Contact: Victoria Winkelman or Kami Duncan
SMU Meadows School of the Arts
(214) 768-3785 or (214) 768-2788

August 29, 2002


Elizabeth Mead, Guest Curator

"In the intersection there's an air of memories, encounters, of strange, absurd and very important things."
-- Robert Desnos

We live in a time of great contradiction. We are conflicted in our search for the right answer, the right path, the right political position. None of our choices is simple or clear. Those who appear to be our allies one day are our enemies the next. Yet it is exactly within the conflict of yes and no, here and there, them or us, that we situate ourselves. We live within varying shades of gray. We live between night and day. We are held by the tension of two opposing or seemingly opposing forces.

James Sullivan's sculptures inhabit this place of contradiction. They posit themselves within the moments in between. While the pieces in this exhibition are individual, they also compose an extended series of studies, a meditation on being in continuous development. One piece anticipates the next. Slight variations occur; subtle shifts move an idea forward. This series of work presents us with Sullivan's thought process. He is deeply committed to the evolution and development of thought, and his working methods reflect this. Each piece serves as a permanent marker until the next is under way, relegating the previous to a more tenuous and provisional presence.


The sculptures are perfectly situated within the notion of becoming. They exist in the interstices. We witness Boxer (2002) in motion, leaning in, about to jab an arm forward or perhaps retract that arm. We see the body in equipoise, posed and poised in an indeterminate place, frozen in time, in a moment, in stasis. The sculpture is both within the space it occupies and at the same time is that space. It mediates the physical and the metaphysical, the spatial and the nonspatial.

While Sullivan's work possesses moments of pure objectness, to perceive only this object state is to miss a more fundamental relationship. This work lives in a place in between the figure and the body. The figure refers. It tells us the story, gives us the narrative. It always speaks outside of itself rather than being the story. It remains external. The body is somatic. It reveals the physical state. It is internal. We experience the sculpture through our own body and in the landscape of our mind. This vacillation between figure and body breathes life into these bundles of plaster and straw. For a brief moment they linger in the state of bodily presence, but only for a single moment more. It is in the tension between, in the back and forth, that they come to be: they come here, they go away.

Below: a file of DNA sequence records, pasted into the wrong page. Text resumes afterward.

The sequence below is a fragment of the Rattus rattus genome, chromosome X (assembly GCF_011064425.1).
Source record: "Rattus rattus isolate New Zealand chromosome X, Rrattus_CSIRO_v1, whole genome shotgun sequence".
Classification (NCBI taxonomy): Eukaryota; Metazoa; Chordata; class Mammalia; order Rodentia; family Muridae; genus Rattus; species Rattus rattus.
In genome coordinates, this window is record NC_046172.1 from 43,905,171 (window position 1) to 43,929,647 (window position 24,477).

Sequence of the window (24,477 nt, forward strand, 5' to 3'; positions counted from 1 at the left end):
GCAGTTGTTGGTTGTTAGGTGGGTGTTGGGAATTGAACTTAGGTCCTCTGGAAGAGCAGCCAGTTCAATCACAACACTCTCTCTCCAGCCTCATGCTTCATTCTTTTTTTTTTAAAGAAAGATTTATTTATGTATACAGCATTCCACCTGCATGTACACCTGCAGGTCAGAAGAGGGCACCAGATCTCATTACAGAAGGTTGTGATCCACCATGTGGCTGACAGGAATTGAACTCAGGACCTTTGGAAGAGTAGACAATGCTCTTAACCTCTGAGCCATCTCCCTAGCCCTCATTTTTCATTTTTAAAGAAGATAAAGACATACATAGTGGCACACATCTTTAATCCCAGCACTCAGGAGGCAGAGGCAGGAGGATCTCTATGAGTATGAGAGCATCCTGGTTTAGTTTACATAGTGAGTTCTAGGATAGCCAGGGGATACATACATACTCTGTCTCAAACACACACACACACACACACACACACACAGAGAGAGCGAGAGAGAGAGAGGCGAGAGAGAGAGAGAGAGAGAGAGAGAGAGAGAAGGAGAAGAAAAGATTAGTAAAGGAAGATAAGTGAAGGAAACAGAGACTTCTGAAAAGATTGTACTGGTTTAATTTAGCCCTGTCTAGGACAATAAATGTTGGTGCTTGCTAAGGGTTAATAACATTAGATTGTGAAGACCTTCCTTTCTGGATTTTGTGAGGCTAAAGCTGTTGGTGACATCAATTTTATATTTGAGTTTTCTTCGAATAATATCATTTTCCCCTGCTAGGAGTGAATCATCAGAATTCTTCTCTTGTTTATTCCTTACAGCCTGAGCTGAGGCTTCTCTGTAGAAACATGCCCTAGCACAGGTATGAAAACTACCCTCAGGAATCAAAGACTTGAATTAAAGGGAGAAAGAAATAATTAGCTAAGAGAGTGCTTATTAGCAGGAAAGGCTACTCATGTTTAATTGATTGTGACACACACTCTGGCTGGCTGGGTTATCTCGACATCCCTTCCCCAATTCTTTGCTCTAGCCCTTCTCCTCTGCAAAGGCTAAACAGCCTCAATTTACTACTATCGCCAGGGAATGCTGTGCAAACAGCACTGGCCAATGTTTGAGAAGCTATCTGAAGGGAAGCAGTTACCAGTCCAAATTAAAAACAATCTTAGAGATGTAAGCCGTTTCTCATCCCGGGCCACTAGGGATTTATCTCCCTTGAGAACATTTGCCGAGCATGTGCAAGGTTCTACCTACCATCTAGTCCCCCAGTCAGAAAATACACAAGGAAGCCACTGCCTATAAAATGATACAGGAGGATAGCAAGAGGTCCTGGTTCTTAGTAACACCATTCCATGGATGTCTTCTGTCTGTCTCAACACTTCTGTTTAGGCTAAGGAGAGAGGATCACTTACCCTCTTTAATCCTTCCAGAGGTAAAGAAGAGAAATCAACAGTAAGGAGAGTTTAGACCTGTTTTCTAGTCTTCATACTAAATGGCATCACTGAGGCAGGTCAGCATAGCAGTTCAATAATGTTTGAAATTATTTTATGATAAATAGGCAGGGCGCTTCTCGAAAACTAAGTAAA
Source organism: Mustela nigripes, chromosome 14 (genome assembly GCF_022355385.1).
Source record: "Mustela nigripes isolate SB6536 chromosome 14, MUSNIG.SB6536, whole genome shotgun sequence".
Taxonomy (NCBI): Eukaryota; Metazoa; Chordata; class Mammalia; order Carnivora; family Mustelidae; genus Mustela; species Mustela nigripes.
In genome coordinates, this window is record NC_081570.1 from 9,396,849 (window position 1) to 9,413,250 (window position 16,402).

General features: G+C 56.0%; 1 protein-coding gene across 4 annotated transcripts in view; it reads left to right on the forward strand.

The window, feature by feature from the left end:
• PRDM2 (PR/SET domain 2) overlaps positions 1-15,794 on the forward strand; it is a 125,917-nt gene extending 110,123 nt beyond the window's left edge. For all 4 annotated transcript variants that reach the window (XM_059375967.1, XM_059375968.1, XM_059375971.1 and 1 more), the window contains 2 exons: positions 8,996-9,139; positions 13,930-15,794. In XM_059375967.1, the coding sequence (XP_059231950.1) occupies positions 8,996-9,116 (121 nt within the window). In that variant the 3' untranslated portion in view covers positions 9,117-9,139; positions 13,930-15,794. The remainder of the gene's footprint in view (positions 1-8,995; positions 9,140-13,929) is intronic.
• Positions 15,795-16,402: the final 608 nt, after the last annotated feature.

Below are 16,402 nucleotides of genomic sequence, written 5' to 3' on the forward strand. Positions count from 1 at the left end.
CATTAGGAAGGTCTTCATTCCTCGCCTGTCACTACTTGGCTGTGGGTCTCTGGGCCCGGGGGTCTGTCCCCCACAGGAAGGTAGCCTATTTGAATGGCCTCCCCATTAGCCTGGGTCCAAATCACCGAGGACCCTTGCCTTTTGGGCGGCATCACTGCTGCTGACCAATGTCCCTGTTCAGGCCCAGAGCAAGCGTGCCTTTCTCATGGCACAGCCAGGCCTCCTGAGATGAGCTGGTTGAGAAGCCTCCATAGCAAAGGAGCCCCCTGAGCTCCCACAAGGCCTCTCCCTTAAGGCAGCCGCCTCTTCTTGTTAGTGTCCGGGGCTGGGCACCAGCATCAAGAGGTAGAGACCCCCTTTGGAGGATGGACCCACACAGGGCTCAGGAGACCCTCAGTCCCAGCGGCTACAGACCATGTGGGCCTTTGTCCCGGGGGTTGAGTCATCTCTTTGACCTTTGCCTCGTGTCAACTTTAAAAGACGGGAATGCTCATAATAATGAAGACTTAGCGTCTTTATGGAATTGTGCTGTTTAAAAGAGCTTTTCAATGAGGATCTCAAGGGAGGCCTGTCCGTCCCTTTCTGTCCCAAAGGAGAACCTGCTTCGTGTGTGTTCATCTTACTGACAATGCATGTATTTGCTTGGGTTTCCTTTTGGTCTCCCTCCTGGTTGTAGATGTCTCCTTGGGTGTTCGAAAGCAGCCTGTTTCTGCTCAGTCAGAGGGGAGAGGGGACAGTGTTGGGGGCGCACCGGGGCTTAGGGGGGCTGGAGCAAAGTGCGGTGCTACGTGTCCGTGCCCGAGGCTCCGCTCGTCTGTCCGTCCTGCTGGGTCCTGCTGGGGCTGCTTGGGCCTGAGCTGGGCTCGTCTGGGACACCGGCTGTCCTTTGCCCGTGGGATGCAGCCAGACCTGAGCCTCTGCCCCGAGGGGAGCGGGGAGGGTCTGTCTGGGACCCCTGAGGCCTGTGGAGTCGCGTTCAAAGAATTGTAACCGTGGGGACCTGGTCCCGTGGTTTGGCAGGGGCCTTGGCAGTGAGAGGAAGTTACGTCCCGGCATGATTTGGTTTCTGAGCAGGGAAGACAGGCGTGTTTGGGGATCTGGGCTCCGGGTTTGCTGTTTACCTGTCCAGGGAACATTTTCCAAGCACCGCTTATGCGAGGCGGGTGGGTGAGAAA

The quality of between reminds us of ourselves as we experience ourselves from within, as we see ourselves in our mind's eye. Slowly, our body becomes apparent. We are aware we are standing within a space. We are not alone. And then the room begins to reveal its presence to us. To say these figures composed of plaster and straw refer to us is inadequate. They are us as we stand at this particular moment in time, as we have previously stood, and as we will continue to stand.


"If somebody says 'I have a body,' he can be asked, 'Who is speaking here with this mouth?'"
-- Ludwig Wittgenstein

Descartes argued that bodies are spatially extended; he also believed the mind incapable of spatial extension. These sculptures physically possess spatial extension, yet the presence they evoke is nonspatial. It is within the habitation of the mind or other. Sullivan believes one of the roles of sculpture is to project spatial extension of the mind. His work confirms the existence of other by his use of simple and mundane materials to evoke a presence that extends beyond their materiality. The sculptures bring us to a place of contemplation both within ourselves and within the larger context of the world we inhabit.


The calm, gentle presence of this series of work, vacillating between the here and the there, abates our worries, gives us the strength and courage to continue. If it is possible for an inanimate object to affirm our sense of life, inspire us to continue, then these sculptures do just that. They reassure us. They remind us, in the words of Chinese philosopher Lao Tzu, that "the only thing to do is in fact to be." As they stand at the ready--ready to move, or having just moved--they beckon us to go on, to continue. They are about being, about being in the moment, as well as before it and beyond it.

The choice of materials--straw and plaster--establishes a tension of contradiction. The figures invite us to move closer, to view them intimately. We are drawn in by the complex surfaces and mute gestures, yet the materials--a bundle of straw held together by plaster--create an aura of fragility and prickliness, keeping us at arm's length. The straw works to break down the notion of surface and touch. "Matter," as author Primo Levi wrote, is "vacuous and sparse, like the star-studded sky; minuscule granules suspended in the void." The materials create a surface that is open like the pores of the skin, allowing the sculptures to breathe. The surface is both dense and devoid of density. We feel the air circulate in and out of these figures as our own breath circulates in and out of our bodies. The warm, golden straw and slightly blushed color of the plaster invite us nearer only to repel us at the last moment. This is the paradoxical nature of straw.